BOSTON, Mass. — The coronavirus vaccine has been a polarizing topic almost since the day the public started lining up for shots. In the United States, that debate has already spanned across two presidencies, with opinions for and against vaccinations seemingly shifting with the daily talking points. Now, a new survey finds the American divide on the COVID-19 vaccine is growing even deeper. Although more people now say they’re likely to get the shot, more adults are also playing the “waiting game” during the pandemic.
In a national poll of 75,000 adults conducted this spring, researchers with Tufts University School of Medicine have discovered an 18-percent increase in the number of adults who have received the COVID vaccine or plan to do so. At the same time however, there’s been a five-percent rise in the number of Americans saying they won’t take the shot.
Additionally, among those still planning to get the vaccine, many are not rushing to their local clinics. In fact, 55 percent of these respondents say they’ll “wait and see” before going for the injection. Another 51 percent say they’re still concerned about potential side-effects from taking the coronavirus vaccine and 36 percent think other people need it more than they do.
Although only 10 percent of the poll are firmly in the no-vaccine camp, their reasons are all basically the same. Researchers find 40 percent of those reluctant to get the vaccine say they don’t trust the government, while another 45 percent don’t trust the effectiveness of the shot itself.
Who is still avoiding vaccination?
Among the growing camp of Americans either avoiding or delaying their COVID vaccinations, the poll finds younger adults, African-Americans, those from lower socioeconomic backgrounds, and people living in the southeast are the least likely to get the shot.
“Highlighting vaccines as important for resuming work, school, and social activities is critical to preventing the spread of COVID-19 incidence and bringing an end to the pandemic,” says lead author Dr. Kimberly Nguyen in a media release.
“Also, communicating to the public about the need for vaccination despite a history of covid infection is also important since it remains uncertain if infection provides immunity and if so, how long this protection will last.”
Inching closer to herd immunity?
As of August 2021, more than 70 percent of U.S. adults (or around 181 million people) have received at least one dose of the coronavirus vaccine. However, the national vaccination rate has slowed down in recent months, despite growing availability.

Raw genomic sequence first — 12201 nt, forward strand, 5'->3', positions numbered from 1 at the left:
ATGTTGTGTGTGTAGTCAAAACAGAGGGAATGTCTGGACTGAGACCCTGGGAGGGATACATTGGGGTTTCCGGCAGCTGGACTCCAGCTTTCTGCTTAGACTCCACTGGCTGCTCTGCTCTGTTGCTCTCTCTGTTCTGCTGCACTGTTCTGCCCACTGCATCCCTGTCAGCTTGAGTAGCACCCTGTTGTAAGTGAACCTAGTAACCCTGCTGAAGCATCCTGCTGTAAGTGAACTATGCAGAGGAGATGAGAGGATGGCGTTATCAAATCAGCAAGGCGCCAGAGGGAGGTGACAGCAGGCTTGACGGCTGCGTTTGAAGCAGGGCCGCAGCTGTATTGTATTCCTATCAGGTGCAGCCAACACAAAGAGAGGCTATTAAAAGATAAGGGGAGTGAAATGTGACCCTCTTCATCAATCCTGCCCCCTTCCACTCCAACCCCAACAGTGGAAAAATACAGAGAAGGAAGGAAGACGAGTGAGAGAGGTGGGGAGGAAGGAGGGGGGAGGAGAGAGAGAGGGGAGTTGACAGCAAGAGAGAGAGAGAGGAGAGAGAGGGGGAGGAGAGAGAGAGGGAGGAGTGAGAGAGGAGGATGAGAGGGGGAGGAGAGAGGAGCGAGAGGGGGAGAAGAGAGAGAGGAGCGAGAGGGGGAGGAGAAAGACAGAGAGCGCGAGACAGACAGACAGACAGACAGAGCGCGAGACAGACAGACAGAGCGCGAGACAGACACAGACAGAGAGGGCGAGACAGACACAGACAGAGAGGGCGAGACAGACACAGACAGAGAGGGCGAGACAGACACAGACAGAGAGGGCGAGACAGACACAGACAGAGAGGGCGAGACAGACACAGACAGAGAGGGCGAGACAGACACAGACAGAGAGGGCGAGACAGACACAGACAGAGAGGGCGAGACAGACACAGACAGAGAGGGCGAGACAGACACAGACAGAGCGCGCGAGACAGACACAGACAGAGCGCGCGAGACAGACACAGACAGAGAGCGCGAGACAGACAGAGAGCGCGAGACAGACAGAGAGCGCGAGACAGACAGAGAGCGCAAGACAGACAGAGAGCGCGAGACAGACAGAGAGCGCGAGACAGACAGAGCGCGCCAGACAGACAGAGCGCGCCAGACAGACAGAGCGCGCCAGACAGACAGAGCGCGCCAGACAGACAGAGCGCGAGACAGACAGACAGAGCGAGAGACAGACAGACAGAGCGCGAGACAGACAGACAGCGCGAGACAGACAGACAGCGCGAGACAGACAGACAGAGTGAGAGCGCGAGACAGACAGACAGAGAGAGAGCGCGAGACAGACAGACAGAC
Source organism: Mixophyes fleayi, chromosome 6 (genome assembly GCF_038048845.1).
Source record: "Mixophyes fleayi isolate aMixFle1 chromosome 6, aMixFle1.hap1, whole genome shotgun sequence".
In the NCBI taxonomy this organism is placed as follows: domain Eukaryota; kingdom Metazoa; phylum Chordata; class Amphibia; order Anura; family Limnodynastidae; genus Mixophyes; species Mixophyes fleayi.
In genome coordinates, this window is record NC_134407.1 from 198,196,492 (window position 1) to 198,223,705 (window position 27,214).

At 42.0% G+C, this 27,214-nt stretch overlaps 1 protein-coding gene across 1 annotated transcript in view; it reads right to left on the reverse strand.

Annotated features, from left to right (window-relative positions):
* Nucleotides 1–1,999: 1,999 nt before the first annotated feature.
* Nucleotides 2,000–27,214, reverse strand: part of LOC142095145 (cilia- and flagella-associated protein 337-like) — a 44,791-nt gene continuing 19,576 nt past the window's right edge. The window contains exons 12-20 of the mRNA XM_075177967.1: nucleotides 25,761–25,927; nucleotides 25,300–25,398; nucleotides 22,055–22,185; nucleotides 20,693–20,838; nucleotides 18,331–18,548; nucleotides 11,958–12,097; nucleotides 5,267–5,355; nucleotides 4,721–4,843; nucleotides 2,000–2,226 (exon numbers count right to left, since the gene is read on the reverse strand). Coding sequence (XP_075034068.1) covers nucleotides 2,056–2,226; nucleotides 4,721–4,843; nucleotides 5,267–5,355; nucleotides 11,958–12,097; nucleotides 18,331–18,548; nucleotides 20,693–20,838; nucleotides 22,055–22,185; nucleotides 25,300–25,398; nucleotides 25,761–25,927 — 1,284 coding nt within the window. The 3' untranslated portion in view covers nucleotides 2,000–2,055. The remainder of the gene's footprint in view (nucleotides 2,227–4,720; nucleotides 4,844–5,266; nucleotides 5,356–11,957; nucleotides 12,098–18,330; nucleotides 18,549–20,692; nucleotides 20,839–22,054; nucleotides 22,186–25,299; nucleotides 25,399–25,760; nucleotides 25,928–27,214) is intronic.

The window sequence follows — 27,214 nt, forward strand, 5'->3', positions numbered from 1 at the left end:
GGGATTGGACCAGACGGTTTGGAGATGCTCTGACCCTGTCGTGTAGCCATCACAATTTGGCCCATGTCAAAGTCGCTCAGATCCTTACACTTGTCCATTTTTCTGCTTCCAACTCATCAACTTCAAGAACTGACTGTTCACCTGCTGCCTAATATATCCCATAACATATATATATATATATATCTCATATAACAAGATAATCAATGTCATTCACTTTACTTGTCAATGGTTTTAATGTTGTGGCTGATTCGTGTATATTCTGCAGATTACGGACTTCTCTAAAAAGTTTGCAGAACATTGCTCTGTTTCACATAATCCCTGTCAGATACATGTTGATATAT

Between September and December 2020, amid a divisive election, previous studies found that only 50 percent of U.S. adults planned to get the COVID-19 vaccine. The new survey, conducted between January and March 2021, shows that number jumped from 54 percent to more than 72 percent.
While the increase comes as good news to doctors, those numbers still diverge among certain groups of the population. The team finds older adults are more likely to get the vaccine than those between 18 and 49 years-old. Asians and Hispanics are also more likely to get vaccinated in comparison to Whites.
“In addition to age and racial/ethnic differences in COVID-19 vaccine intentions, disparities continue to exist among vulnerable populations, such as among individuals with lower levels of education and income. Providing clear messages on vaccine safety and effectiveness is important for increasing vaccination uptake and confidence among these groups,” Nguyen adds.
COVID vaccine hesitancy down south
The poll also discovered vaccine hesitancy is much stronger in the southern and southeastern U.S. — specifically in Alabama, Florida, Georgia, Kentucky, Mississippi, North Carolina, South Carolina, and Tennessee.
“Lower vaccination and intent among these southeastern states may be driven by access issues, such as vaccine supply, vaccination clinic availability, lack of prioritization of vulnerable groups, or vaccine hesitancy,” Nguyen concludes.
“Potential ways to increase COVID-19 vaccine coverage and intent include increasing confidence in vaccines among vulnerable groups, monitoring and addressing barriers to vaccination, directing vaccines to vulnerable communities, offering free transportation to vaccination sites or opening sites at more accessible locations, and engaging communities to build trust and collaboration. More efforts are needed to understand these differences among states to identify best practices for improving vaccine uptake.”
The study appears in the journal Annals of Medicine.